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What would you do if you realized the Florida Unemployment Insurance program has mistakenly overpaid you $2,000? It would probably be tempting to keep quiet and pretend nothing happened. After all, if you are unemployed you probably need the money, right? This article looks into the Florida laws behind unemployment overpayments. We will look at the relevant legislation and explain the consequences of not paying (you might be surprised) as well as certain options on how and when to repay.
The key legislation on overpayment of unemployment benefits and their repayment is view 443.071 under the Penalties section of the Florida Unemployment Compensation law.
1) Any person who makes a false statement or representation, knowing it to be false, or knowingly fails to disclose a material fact to obtain or increase any benefits or other payment under this chapter or under an employment security law of any other state, of the Federal Government, or of a foreign government, either for herself or himself or for any other person, commits a felony of the third degree, punishable as provided in s. 775.082, s. 775.083, or s. 775.084. Each false statement or representation or failure to disclose a material fact constitutes a separate offense.
443.101 Disqualification for benefits. –
(6) For a period not to exceed 1 year from the date of the discovery by the Agency for Workforce Innovation of the making of any false or fraudulent representation for the purpose of obtaining benefits contrary to this chapter, constituting a violation under s. 443.071. This disqualification may be appealed in the same manner as any other disqualification imposed under this section. A conviction by any court of competent jurisdiction in this state of the offense prohibited or punished by s. 443.071 is conclusive upon the appeals referee and the commission of the making of the false or fraudulent representation for which disqualification is imposed under this section.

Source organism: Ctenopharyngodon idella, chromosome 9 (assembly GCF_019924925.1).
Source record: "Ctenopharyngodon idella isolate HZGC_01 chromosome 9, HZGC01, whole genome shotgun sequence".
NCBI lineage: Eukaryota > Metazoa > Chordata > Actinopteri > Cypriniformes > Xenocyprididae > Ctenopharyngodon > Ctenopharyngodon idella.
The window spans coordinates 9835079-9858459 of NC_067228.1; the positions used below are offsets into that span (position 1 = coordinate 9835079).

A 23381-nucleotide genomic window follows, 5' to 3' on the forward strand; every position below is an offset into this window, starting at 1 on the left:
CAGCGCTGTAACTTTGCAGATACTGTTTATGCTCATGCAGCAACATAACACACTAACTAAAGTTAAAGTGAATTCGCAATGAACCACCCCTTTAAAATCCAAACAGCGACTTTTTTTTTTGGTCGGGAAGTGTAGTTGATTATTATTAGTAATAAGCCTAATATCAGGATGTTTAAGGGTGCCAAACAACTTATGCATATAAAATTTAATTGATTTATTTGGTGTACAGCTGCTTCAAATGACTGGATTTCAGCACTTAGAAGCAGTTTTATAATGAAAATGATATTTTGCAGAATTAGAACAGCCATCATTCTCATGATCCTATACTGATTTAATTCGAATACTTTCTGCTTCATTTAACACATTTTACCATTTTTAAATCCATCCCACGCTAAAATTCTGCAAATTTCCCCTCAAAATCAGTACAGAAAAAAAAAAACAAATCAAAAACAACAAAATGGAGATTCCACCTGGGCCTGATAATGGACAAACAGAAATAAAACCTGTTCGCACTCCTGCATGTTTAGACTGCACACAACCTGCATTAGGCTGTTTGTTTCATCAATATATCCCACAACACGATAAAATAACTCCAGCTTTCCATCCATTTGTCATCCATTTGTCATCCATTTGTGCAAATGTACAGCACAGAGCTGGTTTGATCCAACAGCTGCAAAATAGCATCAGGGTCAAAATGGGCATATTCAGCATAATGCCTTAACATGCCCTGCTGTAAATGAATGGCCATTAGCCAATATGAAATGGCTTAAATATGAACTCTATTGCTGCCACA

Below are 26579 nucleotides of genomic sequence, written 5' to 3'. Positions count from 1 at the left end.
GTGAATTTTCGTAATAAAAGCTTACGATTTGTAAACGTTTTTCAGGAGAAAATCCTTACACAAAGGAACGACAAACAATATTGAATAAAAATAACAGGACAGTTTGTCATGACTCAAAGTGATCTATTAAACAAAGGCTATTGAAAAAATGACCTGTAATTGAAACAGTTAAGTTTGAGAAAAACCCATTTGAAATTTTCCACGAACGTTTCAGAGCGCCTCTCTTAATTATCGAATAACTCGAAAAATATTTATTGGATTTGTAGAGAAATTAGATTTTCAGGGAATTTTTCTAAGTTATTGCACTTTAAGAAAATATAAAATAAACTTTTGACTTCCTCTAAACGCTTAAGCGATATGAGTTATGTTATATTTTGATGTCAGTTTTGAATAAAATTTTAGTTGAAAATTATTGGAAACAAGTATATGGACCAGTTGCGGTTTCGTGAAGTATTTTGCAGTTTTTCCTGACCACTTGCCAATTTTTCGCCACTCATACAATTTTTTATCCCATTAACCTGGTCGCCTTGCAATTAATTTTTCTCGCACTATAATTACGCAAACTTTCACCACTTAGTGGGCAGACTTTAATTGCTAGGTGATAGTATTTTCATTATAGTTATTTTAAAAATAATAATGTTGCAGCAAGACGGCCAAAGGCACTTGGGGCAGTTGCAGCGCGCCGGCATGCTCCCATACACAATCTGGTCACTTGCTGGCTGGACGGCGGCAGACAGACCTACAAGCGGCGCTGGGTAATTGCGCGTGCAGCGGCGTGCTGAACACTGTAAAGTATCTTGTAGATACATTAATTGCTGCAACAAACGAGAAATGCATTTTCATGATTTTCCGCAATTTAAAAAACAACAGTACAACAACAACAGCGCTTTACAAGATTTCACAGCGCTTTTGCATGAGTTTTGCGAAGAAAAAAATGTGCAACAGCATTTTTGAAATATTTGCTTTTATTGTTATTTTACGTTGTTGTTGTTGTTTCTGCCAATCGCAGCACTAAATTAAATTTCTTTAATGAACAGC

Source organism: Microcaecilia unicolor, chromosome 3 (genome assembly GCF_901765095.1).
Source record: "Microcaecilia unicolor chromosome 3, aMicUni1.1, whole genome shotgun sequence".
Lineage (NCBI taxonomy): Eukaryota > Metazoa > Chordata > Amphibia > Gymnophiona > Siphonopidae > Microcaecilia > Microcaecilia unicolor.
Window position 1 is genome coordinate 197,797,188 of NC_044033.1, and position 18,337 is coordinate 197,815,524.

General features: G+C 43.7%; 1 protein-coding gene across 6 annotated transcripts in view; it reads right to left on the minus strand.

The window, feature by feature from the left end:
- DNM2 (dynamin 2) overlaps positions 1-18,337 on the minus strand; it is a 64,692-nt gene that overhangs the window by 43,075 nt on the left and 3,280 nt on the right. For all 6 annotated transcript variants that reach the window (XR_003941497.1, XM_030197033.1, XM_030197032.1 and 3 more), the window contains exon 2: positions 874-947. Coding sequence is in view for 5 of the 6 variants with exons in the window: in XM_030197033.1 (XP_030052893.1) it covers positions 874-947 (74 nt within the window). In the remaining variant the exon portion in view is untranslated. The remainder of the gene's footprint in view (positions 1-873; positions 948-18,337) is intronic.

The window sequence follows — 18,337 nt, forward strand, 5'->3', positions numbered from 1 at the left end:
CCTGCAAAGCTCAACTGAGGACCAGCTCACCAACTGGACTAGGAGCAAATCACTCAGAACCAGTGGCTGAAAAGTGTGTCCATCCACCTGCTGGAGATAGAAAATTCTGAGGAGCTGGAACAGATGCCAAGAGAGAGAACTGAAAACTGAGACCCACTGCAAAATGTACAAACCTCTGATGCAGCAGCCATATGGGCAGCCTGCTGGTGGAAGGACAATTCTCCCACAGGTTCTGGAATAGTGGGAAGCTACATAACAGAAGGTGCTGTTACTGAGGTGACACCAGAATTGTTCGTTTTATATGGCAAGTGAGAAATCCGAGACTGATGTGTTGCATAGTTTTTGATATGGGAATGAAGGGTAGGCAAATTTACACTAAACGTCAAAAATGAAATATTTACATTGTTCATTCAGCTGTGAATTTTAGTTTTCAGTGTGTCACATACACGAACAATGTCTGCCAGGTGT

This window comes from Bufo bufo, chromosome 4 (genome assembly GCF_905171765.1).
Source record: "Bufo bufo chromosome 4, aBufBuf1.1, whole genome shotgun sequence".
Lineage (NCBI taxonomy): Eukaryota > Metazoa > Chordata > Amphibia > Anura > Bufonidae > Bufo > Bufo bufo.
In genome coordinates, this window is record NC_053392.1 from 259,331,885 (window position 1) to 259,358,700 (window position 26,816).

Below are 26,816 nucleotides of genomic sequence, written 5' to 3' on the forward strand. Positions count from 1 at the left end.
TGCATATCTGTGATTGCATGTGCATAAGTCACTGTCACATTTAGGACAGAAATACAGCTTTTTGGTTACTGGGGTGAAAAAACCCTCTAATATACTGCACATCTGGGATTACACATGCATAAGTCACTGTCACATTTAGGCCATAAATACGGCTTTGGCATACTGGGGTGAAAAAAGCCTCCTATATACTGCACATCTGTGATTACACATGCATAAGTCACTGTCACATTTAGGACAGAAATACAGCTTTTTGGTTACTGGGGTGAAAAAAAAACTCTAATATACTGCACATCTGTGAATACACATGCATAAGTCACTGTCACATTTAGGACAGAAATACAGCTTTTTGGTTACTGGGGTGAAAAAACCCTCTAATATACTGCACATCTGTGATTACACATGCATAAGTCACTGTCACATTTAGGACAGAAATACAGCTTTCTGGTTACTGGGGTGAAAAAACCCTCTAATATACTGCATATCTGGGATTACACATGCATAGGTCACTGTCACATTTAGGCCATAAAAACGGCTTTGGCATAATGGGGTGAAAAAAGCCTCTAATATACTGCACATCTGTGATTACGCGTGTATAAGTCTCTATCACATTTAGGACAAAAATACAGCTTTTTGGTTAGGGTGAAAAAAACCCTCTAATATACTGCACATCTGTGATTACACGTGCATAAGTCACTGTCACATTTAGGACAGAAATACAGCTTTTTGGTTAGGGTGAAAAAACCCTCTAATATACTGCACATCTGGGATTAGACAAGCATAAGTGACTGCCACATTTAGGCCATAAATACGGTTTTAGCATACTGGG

So, what can happen if you do not repay an overpayment in unemployment benefits?
There are three main scenarios.
1) If you were overpaid because you lied or misled the Florida Unemployment Insurance program, you could be guilty of a third degree felony. In this case the overpayment is treated as a fraud case and prosecuted by the state attorney.
2) If you were overpaid due to no fault of your own, the Unemployment Insurance program my garnish the overpayment from future wages.
3) Alternatively, the overpayment may be deducted from any pending or future unemployment benefits. It is up to the Florida Unemployment Insurance program which measures to take.
Of course, another option is to repay the overpayments voluntarily. You can do this by sending a money order to
Benefit Payment Control
P.O. Drawer 5050
Tallahassee, FL 32314-5050
The Florida Unemployment Insurance program recommends you pay at least 10 percent of your debt every month. However, you can always contact the Florida Agency for Work Innovation with any questions.
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